Drones

Research project looks to improve drone efficiency and battery life

Research project looks to impr...
The UAV Research Support Programme, set up by Dr, Patricia Turner and Dr. Ewan Kirk (pictured), will find new ways to cheaply adapt existing drones to minimize energy requirements
The UAV Research Support Programme, set up by Dr, Patricia Turner and Dr. Ewan Kirk (pictured), will find new ways to cheaply adapt existing drones to minimize energy requirements
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The UAV Research Support Programme, set up by Dr, Patricia Turner and Dr. Ewan Kirk (pictured), will find new ways to cheaply adapt existing drones to minimize energy requirements
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The UAV Research Support Programme, set up by Dr, Patricia Turner and Dr. Ewan Kirk (pictured), will find new ways to cheaply adapt existing drones to minimize energy requirements
Dr. Ewan Kirk talking drones at the University of Southampton's engineering department
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Dr. Ewan Kirk talking drones at the University of Southampton's engineering department
The Turner-Kirk UAV Research Support Programme will fund three fourth-year student teams from the university's engineering department
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The Turner-Kirk UAV Research Support Programme will fund three fourth-year student teams from the university's engineering department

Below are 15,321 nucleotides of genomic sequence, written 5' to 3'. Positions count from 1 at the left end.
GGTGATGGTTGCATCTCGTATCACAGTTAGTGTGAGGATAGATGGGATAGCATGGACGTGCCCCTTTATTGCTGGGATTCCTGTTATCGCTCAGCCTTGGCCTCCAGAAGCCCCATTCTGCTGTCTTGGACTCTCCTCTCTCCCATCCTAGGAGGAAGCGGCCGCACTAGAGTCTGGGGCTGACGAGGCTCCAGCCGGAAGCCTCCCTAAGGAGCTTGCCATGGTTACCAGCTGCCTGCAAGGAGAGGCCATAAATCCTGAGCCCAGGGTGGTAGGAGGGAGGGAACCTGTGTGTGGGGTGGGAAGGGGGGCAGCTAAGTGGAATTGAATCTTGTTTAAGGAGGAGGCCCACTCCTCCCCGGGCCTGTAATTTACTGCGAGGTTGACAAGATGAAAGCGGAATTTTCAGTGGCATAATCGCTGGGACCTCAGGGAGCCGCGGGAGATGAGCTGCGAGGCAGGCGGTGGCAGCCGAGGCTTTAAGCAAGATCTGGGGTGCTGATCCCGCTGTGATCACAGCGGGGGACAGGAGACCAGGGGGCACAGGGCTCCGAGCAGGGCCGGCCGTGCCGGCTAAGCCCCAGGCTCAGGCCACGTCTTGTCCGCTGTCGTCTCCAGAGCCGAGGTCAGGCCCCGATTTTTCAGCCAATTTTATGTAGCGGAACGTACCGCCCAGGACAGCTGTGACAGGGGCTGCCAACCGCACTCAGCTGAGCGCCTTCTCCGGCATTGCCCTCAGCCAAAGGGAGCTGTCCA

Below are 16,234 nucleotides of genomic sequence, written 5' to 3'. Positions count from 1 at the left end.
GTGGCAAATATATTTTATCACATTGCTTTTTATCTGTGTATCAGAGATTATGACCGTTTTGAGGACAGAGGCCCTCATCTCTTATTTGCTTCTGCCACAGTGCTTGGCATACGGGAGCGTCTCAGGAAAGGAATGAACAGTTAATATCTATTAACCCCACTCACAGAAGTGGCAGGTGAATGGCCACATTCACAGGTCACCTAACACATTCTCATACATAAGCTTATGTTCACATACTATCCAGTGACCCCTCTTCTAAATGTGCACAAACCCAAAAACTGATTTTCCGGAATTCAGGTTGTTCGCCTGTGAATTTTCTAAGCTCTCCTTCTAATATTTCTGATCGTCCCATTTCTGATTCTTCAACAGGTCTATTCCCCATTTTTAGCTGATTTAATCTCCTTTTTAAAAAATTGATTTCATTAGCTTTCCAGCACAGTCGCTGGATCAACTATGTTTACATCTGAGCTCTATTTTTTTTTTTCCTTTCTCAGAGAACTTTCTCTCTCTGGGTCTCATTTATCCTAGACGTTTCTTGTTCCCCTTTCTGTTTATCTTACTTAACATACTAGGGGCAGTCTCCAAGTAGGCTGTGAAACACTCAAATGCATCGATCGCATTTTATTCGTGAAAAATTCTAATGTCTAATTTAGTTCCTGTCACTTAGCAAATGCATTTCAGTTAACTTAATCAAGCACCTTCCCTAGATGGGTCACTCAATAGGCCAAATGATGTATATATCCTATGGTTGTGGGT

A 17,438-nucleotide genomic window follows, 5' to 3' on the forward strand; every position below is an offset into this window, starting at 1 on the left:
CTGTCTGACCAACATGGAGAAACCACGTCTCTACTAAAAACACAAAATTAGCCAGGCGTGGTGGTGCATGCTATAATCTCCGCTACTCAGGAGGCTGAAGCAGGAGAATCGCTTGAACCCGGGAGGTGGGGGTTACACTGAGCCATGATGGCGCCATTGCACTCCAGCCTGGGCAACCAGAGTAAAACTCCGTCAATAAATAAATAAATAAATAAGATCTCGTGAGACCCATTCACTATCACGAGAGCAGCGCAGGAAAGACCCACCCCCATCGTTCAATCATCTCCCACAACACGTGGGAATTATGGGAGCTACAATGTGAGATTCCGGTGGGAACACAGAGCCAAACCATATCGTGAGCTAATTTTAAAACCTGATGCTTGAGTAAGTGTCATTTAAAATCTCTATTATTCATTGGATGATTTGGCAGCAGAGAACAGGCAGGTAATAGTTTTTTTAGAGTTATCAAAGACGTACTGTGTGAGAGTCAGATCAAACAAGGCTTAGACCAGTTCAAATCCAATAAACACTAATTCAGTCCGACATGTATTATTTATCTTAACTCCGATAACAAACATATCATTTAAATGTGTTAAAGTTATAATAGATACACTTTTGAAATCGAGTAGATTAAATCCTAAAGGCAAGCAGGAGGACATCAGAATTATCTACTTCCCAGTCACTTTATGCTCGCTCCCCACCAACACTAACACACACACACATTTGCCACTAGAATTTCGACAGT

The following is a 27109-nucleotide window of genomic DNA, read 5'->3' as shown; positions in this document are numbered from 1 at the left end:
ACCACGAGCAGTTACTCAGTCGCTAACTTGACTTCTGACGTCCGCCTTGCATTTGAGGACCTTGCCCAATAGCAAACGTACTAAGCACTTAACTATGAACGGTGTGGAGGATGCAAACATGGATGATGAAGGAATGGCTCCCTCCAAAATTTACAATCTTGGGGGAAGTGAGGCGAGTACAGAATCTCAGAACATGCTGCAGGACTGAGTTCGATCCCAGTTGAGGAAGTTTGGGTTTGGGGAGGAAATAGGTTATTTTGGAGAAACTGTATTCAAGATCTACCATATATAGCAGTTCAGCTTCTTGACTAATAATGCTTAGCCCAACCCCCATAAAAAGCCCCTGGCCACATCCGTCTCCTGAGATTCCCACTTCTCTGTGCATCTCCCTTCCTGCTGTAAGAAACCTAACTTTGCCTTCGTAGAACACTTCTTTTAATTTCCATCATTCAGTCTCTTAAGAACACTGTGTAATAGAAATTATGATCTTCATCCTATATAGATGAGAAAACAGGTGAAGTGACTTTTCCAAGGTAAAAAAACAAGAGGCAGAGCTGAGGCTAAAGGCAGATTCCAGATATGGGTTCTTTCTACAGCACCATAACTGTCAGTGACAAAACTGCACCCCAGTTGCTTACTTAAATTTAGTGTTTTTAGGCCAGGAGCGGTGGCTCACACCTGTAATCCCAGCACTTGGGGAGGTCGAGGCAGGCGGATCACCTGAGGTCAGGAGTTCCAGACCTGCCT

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A new student-led research program has been launched at the UK's University of Southampton with the aim of finding ways to improve the efficiency and extend the battery life of unmanned aviation vehicles used to monitor remote locations.

The project has been set up by Dr. Patricia Turner and former alumnus and tech entrepreneur, Dr. Ewan Kirk. The Turner-Kirk UAV Research Support Programme will fund three fourth-year student teams from the university's engineering department, which has previous form in developing the world's first 3D-printed UAV in 2011. The current student groups will be tasked with finding new ways to cheaply adapt existing drones to minimize energy requirements and so improve efficiency and per charge battery life.

The fruits of these student labors will help with remote monitoring of the impacts of climate change in difficult-to-reach and hostile environments, or keeping track of poaching activity and evaluating natural disasters.

"In the future, it is totally possible that remote and hostile environments worldwide will be constantly monitored by UAVs, feeding back live data to environmental agencies, so we can track our global ecosystem in real-time," said Dr. Kirk. "The application of technology is vital to mitigating environmental changes and the conservation of endangered animals, and universities, which are hotbeds for ideas and innovation, have an important role to play in developing the technology needed."

The research team is expected to undertake a field trip to Guatemala in 2020 with the University of Bristol, to monitor a live volcano using the newly-developed tech.

Source: University of Southampton

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